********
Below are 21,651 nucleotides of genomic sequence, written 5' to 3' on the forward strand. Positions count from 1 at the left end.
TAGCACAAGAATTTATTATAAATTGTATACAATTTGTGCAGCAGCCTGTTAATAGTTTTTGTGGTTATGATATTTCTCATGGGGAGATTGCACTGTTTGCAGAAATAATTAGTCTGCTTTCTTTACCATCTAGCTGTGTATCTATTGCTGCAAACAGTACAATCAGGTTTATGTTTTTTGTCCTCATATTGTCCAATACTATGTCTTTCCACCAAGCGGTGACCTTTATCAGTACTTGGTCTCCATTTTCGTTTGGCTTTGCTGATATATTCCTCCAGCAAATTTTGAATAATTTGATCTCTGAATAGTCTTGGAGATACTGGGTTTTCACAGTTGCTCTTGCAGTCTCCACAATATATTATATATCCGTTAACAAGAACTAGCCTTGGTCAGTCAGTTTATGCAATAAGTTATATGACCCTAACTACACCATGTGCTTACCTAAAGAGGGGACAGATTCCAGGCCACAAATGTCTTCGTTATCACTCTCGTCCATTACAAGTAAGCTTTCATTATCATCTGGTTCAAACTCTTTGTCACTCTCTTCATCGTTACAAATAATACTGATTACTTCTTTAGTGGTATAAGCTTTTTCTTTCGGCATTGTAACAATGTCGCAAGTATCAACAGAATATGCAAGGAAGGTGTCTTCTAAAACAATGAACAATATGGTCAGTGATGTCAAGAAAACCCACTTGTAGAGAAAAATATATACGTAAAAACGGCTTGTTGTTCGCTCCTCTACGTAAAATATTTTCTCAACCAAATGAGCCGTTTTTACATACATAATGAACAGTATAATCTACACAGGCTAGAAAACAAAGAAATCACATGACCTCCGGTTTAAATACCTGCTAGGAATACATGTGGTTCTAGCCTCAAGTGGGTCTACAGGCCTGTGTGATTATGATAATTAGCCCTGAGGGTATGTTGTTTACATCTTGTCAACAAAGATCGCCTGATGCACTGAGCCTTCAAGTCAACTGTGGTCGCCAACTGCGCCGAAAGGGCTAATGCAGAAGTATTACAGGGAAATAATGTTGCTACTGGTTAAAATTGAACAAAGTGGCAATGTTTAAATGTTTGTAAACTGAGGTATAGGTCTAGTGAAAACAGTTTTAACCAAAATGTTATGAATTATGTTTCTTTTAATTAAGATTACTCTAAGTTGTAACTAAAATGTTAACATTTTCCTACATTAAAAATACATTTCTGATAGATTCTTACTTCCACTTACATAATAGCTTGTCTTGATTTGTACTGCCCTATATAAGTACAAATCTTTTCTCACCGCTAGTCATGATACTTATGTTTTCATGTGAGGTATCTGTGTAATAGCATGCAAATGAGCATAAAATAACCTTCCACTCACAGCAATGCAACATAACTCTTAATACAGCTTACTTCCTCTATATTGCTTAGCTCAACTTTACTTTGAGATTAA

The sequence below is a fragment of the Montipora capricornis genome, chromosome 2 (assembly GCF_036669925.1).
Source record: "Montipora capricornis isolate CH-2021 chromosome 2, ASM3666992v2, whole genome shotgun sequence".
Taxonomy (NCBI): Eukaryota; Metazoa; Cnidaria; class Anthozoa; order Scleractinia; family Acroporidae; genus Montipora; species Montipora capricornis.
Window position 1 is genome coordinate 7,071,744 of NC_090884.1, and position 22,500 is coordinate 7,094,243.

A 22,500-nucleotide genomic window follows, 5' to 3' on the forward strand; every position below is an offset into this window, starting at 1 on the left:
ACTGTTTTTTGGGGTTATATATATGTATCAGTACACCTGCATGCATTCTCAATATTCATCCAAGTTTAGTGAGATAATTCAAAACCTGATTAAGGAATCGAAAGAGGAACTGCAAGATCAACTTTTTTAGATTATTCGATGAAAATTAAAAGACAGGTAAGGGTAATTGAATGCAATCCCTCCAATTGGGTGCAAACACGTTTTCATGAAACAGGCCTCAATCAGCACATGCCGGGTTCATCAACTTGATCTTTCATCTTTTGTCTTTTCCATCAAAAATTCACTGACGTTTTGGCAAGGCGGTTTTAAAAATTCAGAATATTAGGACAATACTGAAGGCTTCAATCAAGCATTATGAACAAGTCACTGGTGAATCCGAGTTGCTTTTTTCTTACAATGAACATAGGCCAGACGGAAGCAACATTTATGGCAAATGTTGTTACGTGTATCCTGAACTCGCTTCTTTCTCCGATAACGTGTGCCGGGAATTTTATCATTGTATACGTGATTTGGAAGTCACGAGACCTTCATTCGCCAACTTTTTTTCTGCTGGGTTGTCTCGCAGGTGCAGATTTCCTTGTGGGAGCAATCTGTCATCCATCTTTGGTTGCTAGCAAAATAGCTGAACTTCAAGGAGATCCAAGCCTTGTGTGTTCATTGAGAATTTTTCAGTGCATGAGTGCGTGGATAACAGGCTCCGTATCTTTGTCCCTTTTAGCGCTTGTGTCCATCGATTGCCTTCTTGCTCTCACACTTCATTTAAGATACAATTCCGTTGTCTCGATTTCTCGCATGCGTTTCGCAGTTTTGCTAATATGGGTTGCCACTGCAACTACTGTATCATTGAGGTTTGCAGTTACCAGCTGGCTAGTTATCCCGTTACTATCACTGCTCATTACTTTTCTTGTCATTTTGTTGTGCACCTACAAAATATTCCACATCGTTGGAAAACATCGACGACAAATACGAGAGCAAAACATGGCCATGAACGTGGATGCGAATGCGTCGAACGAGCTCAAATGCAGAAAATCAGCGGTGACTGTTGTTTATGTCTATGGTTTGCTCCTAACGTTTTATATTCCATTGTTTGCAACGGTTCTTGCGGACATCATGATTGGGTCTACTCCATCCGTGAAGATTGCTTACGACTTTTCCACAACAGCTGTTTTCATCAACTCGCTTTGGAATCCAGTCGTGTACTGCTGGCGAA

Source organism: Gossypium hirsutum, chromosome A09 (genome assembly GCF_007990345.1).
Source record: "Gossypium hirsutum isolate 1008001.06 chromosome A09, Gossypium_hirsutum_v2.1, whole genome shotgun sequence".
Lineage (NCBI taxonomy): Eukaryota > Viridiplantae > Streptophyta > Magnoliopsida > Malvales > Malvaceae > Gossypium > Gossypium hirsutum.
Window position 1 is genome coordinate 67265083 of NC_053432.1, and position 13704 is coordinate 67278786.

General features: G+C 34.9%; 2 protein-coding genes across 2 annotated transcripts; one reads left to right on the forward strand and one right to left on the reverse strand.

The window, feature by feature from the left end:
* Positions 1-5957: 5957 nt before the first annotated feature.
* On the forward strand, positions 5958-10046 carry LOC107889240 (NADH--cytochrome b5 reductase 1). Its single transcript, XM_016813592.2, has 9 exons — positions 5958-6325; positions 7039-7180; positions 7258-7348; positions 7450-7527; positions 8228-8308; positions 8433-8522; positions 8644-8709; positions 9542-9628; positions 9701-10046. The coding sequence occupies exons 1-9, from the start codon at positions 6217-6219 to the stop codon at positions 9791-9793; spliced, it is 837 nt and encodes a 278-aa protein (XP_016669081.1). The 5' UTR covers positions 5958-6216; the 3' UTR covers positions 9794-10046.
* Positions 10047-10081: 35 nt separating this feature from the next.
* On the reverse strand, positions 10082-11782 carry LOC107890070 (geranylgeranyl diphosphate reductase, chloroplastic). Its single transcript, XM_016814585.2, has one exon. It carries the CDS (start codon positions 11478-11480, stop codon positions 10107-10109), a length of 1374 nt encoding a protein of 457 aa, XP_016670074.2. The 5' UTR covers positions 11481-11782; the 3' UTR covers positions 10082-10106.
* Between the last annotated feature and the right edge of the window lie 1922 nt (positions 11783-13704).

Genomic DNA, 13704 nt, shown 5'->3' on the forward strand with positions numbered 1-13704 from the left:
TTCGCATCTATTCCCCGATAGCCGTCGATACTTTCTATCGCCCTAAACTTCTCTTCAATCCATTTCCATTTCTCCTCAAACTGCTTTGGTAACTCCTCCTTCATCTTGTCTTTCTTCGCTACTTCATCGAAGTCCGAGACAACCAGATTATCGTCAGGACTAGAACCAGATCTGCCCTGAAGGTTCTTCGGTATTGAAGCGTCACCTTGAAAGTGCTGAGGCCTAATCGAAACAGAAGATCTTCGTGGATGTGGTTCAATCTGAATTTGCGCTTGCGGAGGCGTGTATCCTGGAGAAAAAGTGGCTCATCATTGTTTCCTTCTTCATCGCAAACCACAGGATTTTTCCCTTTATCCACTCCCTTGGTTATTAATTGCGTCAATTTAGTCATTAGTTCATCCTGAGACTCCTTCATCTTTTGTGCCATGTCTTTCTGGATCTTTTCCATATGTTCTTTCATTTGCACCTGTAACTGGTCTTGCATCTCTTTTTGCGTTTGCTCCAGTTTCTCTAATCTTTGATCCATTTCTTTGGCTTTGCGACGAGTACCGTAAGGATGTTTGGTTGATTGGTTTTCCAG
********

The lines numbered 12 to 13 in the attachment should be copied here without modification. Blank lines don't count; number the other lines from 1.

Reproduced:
Window position 1 is genome coordinate 67265083 of NC_053432.1, and position 13704 is coordinate 67278786.

General features: G+C 34.9%; 2 protein-coding genes across 2 annotated transcripts; one reads left to right on the forward strand and one right to left on the reverse strand.